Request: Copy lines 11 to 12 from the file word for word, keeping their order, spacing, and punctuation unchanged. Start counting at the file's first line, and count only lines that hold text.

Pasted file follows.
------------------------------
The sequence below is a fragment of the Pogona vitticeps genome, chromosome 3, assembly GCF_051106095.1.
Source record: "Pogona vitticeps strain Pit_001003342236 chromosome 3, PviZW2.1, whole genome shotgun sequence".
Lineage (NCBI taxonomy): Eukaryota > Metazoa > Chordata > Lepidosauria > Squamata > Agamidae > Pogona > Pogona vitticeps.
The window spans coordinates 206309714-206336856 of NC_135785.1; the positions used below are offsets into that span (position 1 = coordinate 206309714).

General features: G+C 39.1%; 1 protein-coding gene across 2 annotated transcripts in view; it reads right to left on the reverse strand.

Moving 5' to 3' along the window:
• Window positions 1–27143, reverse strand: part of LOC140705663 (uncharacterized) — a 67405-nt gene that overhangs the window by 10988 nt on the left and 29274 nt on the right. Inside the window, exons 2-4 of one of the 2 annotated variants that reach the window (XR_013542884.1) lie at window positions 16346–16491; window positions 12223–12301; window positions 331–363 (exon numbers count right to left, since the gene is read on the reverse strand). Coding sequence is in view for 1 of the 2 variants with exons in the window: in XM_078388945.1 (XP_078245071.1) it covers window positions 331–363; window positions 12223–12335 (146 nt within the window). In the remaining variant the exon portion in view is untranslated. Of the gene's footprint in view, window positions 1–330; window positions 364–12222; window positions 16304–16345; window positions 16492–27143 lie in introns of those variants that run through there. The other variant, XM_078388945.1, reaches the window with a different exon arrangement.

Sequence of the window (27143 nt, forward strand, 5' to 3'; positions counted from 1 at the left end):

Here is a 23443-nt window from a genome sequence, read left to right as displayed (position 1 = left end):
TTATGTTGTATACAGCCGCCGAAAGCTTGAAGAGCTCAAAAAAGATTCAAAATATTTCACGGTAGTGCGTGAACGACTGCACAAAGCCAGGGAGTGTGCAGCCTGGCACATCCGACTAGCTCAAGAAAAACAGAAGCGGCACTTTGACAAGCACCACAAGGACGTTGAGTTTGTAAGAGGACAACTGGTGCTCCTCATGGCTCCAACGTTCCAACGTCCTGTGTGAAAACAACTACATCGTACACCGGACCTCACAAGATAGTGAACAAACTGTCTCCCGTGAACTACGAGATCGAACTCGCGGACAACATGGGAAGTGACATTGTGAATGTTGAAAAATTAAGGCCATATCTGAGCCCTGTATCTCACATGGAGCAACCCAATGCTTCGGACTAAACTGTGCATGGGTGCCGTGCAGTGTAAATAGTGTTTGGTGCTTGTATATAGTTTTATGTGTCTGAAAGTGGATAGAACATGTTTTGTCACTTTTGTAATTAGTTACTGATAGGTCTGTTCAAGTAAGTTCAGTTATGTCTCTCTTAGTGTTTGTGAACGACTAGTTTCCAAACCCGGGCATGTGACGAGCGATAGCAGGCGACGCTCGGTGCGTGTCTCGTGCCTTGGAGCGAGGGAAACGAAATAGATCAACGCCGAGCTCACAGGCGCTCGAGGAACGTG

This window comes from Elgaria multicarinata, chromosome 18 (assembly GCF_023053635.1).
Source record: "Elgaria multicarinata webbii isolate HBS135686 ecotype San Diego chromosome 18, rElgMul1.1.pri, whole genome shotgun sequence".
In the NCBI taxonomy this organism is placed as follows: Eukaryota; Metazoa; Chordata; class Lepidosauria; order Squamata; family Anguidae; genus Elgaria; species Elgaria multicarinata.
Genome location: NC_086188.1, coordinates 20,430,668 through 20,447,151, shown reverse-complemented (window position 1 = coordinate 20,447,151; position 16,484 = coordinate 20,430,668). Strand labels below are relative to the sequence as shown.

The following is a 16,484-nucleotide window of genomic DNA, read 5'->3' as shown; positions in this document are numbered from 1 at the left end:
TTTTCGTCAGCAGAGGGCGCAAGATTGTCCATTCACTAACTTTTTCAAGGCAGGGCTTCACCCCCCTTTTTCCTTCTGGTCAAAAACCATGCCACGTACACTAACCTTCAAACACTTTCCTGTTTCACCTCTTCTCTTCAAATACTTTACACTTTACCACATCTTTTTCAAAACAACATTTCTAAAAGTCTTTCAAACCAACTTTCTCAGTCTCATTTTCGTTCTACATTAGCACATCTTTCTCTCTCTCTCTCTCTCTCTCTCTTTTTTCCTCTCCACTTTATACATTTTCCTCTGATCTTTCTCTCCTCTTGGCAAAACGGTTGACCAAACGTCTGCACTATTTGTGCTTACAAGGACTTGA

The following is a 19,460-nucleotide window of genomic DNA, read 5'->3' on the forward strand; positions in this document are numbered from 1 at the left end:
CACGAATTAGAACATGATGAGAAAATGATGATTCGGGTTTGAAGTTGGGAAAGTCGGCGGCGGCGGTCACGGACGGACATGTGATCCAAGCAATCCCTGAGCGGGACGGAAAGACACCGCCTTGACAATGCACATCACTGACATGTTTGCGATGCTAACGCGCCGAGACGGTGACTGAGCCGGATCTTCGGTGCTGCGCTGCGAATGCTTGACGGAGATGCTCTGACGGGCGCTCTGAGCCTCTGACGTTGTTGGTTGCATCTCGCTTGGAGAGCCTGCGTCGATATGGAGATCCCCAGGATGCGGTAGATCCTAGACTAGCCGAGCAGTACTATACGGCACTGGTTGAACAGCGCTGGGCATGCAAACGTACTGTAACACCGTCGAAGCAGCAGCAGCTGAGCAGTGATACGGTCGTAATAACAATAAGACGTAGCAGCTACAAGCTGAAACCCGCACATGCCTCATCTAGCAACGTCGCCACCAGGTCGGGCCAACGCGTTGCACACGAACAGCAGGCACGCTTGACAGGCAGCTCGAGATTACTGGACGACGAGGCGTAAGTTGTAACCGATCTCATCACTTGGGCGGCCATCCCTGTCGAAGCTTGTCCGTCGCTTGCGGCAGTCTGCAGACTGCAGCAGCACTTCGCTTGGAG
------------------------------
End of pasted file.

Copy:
This window comes from Elgaria multicarinata, chromosome 18 (assembly GCF_023053635.1).
Source record: "Elgaria multicarinata webbii isolate HBS135686 ecotype San Diego chromosome 18, rElgMul1.1.pri, whole genome shotgun sequence".